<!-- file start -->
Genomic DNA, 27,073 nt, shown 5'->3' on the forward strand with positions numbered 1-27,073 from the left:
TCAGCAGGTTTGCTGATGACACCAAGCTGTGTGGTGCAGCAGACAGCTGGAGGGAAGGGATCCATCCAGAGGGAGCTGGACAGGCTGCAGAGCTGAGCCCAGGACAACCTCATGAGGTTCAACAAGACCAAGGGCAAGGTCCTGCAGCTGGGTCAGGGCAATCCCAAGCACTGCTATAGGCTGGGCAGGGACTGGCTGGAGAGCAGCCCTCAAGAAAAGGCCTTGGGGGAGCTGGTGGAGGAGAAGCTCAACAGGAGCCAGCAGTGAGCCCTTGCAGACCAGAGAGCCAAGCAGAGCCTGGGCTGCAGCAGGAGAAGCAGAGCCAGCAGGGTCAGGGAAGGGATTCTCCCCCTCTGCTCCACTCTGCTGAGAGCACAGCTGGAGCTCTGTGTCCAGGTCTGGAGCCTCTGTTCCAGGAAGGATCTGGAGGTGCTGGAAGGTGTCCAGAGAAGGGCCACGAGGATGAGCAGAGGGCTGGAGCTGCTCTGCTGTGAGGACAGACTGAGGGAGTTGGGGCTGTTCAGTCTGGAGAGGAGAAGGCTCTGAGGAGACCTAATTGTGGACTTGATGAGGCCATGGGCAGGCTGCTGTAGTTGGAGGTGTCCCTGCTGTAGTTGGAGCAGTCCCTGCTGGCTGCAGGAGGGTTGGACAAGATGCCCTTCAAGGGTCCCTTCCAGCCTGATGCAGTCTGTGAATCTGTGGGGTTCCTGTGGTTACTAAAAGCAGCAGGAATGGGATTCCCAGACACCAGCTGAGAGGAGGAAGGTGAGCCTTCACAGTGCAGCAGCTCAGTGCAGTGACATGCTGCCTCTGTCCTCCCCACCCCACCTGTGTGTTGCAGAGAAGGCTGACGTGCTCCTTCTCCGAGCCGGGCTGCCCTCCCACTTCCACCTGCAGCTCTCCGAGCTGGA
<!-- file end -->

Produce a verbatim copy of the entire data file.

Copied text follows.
Genomic DNA, 27,073 nt, shown 5'->3' on the forward strand with positions numbered 1-27,073 from the left:
TCAGCAGGTTTGCTGATGACACCAAGCTGTGTGGTGCAGCAGACAGCTGGAGGGAAGGGATCCATCCAGAGGGAGCTGGACAGGCTGCAGAGCTGAGCCCAGGACAACCTCATGAGGTTCAACAAGACCAAGGGCAAGGTCCTGCAGCTGGGTCAGGGCAATCCCAAGCACTGCTATAGGCTGGGCAGGGACTGGCTGGAGAGCAGCCCTCAAGAAAAGGCCTTGGGGGAGCTGGTGGAGGAGAAGCTCAACAGGAGCCAGCAGTGAGCCCTTGCAGACCAGAGAGCCAAGCAGAGCCTGGGCTGCAGCAGGAGAAGCAGAGCCAGCAGGGTCAGGGAAGGGATTCTCCCCCTCTGCTCCACTCTGCTGAGAGCACAGCTGGAGCTCTGTGTCCAGGTCTGGAGCCTCTGTTCCAGGAAGGATCTGGAGGTGCTGGAAGGTGTCCAGAGAAGGGCCACGAGGATGAGCAGAGGGCTGGAGCTGCTCTGCTGTGAGGACAGACTGAGGGAGTTGGGGCTGTTCAGTCTGGAGAGGAGAAGGCTCTGAGGAGACCTAATTGTGGACTTGATGAGGCCATGGGCAGGCTGCTGTAGTTGGAGGTGTCCCTGCTGTAGTTGGAGCAGTCCCTGCTGGCTGCAGGAGGGTTGGACAAGATGCCCTTCAAGGGTCCCTTCCAGCCTGATGCAGTCTGTGAATCTGTGGGGTTCCTGTGGTTACTAAAAGCAGCAGGAATGGGATTCCCAGACACCAGCTGAGAGGAGGAAGGTGAGCCTTCACAGTGCAGCAGCTCAGTGCAGTGACATGCTGCCTCTGTCCTCCCCACCCCACCTGTGTGTTGCAGAGAAGGCTGACGTGCTCCTTCTCCGAGCCGGGCTGCCCTCCCACTTCCACCTGCAGCTCTCCGAGCTGGA